Everything else was just left dangling. 

The new series seems to be giving Dexter a fresh start. Teasers show that he's now living in upstate New York under the alias Jim Lindsay. The plot details themselves are thin, but casting announcements provide some clues. 

Veteran character actor Clancy Brown (The Shawshank Redemption, Carnivàle) is said to be the show's big bad, a truck-stop owner and the "unofficial mayor" of Dexter's new home of Iron Lake. Alano Miller and Julia Jones have been cast as cops in Iron Lake, which points to a continuation of the show's more procedural elements. Jamie Chung (Lovecraft Country) is on board as a famous true-crime podcaster caught up in the "still-murky central mystery."

That's not a lot to go on, but chances are that the series will find Hall lured out of hiding to go up against Brown's killer, with Chung's podcaster connecting the dots between the Bay Harbor Butcher, the presumed-dead Dexter Morgan and this Bill Lindsay fellow up in New York… presumably while investigating whatever horrible things Brown's up to. 

Will any of the original cast return?

There have been no announcements about Dexter's extended family and friends returning, though that could be due to the secretive nature of the show. However, James Remar — who played the particularly loquacious ghost of Dexter's dad — recently posted a video confirming he will not return and saying that none of the original cast would be back.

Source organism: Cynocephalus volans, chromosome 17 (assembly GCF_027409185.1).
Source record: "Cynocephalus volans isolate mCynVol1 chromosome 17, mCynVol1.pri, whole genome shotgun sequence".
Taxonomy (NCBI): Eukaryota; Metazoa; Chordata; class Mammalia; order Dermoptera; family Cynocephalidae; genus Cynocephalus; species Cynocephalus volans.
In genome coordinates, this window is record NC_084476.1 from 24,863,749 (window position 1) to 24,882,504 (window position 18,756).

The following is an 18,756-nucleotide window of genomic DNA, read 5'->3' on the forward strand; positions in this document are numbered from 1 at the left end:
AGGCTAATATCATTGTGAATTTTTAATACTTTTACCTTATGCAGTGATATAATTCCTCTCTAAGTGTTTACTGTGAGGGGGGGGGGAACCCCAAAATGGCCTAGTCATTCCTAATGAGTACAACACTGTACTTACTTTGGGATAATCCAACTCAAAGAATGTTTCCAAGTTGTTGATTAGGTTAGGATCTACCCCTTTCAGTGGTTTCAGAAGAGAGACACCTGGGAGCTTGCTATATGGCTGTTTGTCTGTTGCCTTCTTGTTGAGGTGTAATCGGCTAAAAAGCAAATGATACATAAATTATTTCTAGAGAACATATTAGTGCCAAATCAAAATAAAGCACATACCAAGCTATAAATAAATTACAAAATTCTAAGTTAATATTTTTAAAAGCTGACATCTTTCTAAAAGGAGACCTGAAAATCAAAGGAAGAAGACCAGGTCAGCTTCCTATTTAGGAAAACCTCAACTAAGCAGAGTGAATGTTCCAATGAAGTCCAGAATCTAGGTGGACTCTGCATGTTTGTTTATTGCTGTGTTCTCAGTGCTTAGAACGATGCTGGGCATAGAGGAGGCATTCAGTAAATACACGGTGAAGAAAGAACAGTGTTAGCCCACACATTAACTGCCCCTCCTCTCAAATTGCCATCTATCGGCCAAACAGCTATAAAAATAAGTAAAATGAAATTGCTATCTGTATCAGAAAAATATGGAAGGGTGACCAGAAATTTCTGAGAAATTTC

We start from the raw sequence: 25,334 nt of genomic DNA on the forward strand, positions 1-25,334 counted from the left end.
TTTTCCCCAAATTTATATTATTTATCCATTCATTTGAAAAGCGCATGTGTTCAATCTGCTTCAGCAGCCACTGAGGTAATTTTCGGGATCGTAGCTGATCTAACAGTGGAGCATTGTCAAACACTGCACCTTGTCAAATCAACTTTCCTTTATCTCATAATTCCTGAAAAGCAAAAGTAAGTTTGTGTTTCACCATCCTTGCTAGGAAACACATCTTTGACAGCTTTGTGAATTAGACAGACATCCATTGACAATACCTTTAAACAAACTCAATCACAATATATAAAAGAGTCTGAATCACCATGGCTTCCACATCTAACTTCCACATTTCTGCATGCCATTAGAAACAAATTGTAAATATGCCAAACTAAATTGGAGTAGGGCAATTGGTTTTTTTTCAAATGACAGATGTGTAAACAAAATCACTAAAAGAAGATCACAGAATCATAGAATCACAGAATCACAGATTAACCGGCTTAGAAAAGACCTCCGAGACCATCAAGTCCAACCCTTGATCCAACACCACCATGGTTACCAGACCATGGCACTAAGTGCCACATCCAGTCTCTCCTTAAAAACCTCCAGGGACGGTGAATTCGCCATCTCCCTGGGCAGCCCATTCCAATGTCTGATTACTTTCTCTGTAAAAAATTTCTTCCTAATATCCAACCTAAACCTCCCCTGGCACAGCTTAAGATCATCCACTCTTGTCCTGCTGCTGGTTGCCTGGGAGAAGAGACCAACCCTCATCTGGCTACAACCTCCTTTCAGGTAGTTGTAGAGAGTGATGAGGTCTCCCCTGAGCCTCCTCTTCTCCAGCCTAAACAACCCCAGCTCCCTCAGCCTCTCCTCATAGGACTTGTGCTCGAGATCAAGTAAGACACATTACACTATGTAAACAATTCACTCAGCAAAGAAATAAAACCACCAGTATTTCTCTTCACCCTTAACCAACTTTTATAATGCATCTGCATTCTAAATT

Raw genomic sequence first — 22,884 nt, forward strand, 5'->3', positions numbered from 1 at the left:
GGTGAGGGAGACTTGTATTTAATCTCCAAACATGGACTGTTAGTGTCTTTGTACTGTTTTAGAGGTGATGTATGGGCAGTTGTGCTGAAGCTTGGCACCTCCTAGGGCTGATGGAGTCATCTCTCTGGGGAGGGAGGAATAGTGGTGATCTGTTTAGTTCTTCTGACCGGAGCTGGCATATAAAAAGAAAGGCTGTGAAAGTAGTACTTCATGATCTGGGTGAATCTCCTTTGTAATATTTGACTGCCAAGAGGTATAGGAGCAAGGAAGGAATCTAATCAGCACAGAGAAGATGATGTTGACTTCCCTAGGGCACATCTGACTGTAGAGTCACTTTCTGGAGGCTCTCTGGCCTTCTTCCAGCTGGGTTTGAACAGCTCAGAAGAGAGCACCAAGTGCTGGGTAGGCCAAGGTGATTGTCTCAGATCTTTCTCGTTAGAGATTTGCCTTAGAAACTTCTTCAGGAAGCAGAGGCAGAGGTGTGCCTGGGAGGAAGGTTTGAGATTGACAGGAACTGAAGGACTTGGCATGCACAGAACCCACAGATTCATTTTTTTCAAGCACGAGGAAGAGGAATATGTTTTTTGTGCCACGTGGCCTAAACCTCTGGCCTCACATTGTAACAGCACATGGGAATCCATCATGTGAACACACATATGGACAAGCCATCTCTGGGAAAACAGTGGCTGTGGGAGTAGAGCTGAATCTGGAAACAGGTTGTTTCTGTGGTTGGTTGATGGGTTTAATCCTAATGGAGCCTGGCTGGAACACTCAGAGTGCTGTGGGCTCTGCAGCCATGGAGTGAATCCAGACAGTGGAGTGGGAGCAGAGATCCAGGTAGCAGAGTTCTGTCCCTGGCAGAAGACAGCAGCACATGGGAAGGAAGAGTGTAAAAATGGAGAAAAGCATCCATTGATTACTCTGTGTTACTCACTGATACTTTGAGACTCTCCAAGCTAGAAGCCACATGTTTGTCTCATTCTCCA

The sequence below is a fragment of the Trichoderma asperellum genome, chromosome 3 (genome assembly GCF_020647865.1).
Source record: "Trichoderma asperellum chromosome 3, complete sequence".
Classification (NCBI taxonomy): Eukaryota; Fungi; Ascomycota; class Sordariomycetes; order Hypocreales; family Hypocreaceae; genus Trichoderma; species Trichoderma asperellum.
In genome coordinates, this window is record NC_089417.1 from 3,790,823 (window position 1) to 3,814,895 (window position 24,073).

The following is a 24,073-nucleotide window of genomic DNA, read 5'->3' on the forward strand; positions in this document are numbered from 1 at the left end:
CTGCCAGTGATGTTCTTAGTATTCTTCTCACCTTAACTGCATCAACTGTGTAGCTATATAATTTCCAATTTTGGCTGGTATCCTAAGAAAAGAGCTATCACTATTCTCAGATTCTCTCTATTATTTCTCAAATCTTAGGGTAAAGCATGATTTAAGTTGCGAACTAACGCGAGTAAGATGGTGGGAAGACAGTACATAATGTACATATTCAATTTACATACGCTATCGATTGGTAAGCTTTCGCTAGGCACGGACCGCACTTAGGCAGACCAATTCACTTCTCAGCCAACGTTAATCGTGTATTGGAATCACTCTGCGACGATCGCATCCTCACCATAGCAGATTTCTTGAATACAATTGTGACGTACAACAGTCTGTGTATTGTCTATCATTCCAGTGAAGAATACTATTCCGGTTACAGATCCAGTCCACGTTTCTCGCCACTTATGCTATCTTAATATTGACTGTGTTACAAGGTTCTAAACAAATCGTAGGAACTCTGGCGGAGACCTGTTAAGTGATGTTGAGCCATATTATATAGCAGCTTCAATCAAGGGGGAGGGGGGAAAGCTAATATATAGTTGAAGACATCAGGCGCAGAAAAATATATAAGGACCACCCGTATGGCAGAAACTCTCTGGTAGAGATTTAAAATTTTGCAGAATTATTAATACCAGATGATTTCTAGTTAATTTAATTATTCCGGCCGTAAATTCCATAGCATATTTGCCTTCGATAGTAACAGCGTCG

Carpenter's character is dead, though some have speculated (without evidence) that her Deborah Morgan could replace Harry as Dexter's conscience, a thematic pivot the show already explored when Harry was briefly replaced by Dexter's deceased brother, who was revealed to be the rival serial killer of season 1 (Miami has a bit of a serial killer problem). 

Meanwhile, the show's relocation to New York means that the Miami crew — including David Zayas' Angel Batista and CS Lee's Vince Masuka — could be left behind. However, there are about 100 loose ends still floating at the bottom of the harbor that could send some of the crew up north. The most logical candidate would be Desmond Harrington's Joey Quinn, a former love interest of Deb's who was investigating the Bay Harbor Butcher and also had a chip on his shoulder against Dexter.

Will Dexter's kids return?

A recent teaser has fans riled up about the return of now-teenage Harrison, last seen comically wiping out on a treadmill (and becoming GIF royalty).  

The cryptic footage, released on Father's Day, shows somebody burning a picture of Dexter and Harrison on a log. It's caused fans to speculate that Harrison has tracked his father down as an adult, and could point to Dexter's biggest fears being realized: That his own son will soon follow in his bloody footprints. 

There's also the matter of Cody and Astor. Seasons 1-4 saw Dexter fall in love with Rita (Julie Benz), who began dating to appear normal before forming very real bonds. Rita, unfortunately, fell victim to Lithgow's Trinity Killer, leaving her two young children in Dexter's care. Astor and Cody exhibited typical tween- and teenage rebellion against their stepdad — exacerbated by the several instances when other killers targeted them to get to Dexter (as is the Miami way) — which escalated when their mother was found in a literal bloodbath. Then the show shipped them to Orlando to Orlando and barely discussed them again (as is the Dexter way).